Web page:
HR and recruitment in 2019 – what’s coming up this year?
With 2019 upon us it’s important for HR professionals to understand what the year ahead has in store.
Hopefully the below will help you make your plans for your next 12 months.
- Settled status for EU nationals
European workers currently living in the UK who want to remain working in the UK after the Brexit transition period ends will have to apply for settled status. Those who are eligible must provide evidence they have been in the UK for five years. The EU Settlement Scheme will be open from March 30 with the deadline being June 2021. For more information visit https://www.gov.uk/settled-status-eu-citizens-families
- Changes to payslips
On April 6 the way employers issue payslips will change. This change to payroll means all workers including permanent, casual and zero hours will need to be provided with fully itemised payslips. All employers will need to issue their workers with payslips detailing how payment was calculated. For more information on the new regulation read http://www.fcsa.org.uk/worker-rights-upcoming-changes-to-itemised-payslips/
Gender Pay Gap Reporting
Once again, organisations with more than 250 employees must publish gender pay gap figures by April 4, 2019. By way of a follow up to last year’s numbers it will be interesting to see how disparities have been addressed. There were plenty of headline grabbing figures – have the steps taken made a difference? Check out this article from Personnel Today for more on this year’s gender pay gap reporting https://www.personneltoday.com/hr/gender-pay-gap-reporting-how-to-get-it-right-for-2019/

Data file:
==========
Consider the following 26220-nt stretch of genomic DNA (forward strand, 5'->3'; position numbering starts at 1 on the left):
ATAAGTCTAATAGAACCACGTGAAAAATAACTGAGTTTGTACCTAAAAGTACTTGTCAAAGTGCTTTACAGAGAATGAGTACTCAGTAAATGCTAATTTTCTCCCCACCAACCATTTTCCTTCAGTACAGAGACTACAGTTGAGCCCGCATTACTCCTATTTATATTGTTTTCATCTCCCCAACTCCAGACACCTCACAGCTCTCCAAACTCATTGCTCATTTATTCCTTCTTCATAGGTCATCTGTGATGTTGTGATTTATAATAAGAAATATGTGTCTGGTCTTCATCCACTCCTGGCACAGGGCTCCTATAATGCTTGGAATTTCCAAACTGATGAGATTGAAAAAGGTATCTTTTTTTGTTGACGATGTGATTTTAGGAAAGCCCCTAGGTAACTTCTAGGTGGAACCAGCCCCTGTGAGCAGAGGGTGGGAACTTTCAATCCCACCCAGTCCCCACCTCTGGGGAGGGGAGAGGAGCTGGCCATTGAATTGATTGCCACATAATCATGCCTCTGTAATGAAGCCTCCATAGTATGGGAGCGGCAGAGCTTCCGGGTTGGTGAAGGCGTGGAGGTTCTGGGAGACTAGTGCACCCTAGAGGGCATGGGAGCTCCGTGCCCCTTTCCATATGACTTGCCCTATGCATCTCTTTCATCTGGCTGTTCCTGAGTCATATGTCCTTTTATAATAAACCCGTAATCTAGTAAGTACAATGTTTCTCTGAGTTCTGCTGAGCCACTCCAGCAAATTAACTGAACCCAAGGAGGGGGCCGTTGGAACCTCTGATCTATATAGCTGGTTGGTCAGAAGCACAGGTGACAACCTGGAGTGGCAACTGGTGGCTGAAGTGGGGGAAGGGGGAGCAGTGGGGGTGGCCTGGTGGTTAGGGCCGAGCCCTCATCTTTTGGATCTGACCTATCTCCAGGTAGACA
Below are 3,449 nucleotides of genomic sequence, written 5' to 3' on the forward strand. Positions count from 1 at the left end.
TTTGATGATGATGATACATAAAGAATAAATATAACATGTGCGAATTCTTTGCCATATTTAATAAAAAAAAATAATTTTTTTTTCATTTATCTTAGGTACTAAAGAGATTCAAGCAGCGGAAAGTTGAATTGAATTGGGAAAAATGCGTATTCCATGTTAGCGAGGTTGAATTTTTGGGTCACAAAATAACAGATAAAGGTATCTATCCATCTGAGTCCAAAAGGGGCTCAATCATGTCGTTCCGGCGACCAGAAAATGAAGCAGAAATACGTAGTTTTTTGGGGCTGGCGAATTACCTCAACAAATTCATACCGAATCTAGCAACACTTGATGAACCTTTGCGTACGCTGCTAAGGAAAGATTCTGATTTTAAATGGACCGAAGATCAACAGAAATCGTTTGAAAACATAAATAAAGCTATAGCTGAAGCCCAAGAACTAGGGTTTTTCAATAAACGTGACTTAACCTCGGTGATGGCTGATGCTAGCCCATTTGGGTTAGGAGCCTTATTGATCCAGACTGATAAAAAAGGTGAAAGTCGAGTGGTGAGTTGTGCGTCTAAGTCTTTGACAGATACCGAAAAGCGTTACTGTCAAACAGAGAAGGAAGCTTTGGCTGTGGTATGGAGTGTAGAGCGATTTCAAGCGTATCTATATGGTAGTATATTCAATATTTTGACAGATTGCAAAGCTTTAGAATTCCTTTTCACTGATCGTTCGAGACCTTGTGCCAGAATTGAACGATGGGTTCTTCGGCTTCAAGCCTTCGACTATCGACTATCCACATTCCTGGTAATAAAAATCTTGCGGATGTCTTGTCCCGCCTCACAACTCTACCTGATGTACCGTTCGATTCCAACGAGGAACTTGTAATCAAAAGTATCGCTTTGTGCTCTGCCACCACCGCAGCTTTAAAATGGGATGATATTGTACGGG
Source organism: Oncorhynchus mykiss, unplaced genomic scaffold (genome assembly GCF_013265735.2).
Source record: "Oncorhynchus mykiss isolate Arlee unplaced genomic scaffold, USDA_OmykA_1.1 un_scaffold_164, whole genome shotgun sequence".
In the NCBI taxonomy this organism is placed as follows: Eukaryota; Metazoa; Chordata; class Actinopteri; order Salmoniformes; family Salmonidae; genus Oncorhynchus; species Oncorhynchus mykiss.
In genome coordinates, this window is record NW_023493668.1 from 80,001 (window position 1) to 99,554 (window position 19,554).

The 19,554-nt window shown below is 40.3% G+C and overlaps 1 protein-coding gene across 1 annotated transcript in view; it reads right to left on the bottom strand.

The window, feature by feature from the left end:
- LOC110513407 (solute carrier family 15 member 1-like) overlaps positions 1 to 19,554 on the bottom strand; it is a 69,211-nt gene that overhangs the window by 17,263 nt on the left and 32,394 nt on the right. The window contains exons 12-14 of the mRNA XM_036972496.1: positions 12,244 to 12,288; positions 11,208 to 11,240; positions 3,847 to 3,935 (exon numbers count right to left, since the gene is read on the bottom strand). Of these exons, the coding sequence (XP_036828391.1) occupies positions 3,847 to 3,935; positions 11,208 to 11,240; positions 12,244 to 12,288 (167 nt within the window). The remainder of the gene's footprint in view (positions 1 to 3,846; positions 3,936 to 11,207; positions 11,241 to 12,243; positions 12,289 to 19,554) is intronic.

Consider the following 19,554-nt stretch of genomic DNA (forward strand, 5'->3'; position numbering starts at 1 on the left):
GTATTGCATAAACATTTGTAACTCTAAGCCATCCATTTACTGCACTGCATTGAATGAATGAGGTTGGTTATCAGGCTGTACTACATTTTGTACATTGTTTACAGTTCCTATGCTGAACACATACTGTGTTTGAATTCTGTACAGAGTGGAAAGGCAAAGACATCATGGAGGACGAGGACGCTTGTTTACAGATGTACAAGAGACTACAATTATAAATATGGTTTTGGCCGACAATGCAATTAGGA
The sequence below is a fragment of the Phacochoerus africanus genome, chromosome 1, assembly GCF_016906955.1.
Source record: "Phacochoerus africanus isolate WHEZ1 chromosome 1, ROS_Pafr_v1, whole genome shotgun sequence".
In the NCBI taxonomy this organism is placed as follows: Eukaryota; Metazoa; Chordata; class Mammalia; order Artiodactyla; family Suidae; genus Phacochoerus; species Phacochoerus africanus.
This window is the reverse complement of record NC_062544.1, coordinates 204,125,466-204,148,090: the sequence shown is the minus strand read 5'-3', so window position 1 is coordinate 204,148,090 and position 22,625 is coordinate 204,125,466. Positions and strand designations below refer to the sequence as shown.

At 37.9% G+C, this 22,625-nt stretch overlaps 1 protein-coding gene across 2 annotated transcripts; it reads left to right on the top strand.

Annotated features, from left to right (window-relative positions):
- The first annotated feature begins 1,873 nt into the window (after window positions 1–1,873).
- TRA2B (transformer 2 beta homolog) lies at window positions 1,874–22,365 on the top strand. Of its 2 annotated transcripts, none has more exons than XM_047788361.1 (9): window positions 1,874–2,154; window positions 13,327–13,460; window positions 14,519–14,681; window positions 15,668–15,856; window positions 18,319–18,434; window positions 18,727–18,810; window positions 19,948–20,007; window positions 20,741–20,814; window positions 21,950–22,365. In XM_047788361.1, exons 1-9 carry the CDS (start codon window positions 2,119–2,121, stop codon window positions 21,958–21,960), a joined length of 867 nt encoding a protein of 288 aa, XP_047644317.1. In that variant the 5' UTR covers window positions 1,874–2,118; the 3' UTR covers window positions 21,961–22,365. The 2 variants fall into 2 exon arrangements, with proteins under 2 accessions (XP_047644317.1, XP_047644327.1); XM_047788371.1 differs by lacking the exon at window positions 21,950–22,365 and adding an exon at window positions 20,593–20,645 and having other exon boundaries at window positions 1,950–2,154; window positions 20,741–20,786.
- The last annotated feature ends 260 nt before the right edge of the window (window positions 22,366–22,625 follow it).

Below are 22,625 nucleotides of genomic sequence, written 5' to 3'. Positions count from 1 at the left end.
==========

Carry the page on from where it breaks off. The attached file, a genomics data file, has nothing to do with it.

CEO pay gap reporting
In addition to the gender pay gap reporting, legislation is coming into effect in 2019 regarding the CEO pay gap. This is the discrepancy between top executives and the ‘average’ worker. While the reporting of these figures isn’t mandatory until 2020, businesses with more than 250 employees need to abide by the regulation this year.
Further developments on National Minimum Wage for ‘sleep in workers’
Back in June the Court of Appeal found care sector employees who stay at a patient’s house overnight are only entitled to the national minimum wage while they are carrying out their duties, not for the full duration of the evening. While this is more of a precedent than an outright ruling expect similar deliberations over the next 12 months to come to the same conclusion. For more information check out the ruling here: https://researchbriefings.parliament.uk/ResearchBriefing/Summary/CBP-8243
With the news in November that a number of UK businesses were looking into the possibility of microchipping their employees, we can expect further clarification on the legal and ethical implications of any such developments in 2019. This is a highly controversial topic and despite the goals of such a move; security; efficiency accountability, being mostly positive, expect a lot of coverage and criticism should this topic come to the fore in 2019.
There is plenty of scrutiny on work place NDAs at the moment and we can expect significant movement on this issue over the next 12 months. Originally intended as a way of keeping trade secrets and protecting a business’ intellectual property, NDAs have been in the headlines as so called ‘gagging orders’ surrounding accusations of sexual and workplace harassment used to silence claims. So, while there is a need for a tool for businesses to protect themselves the nature and scope of NDAs may change in 2019.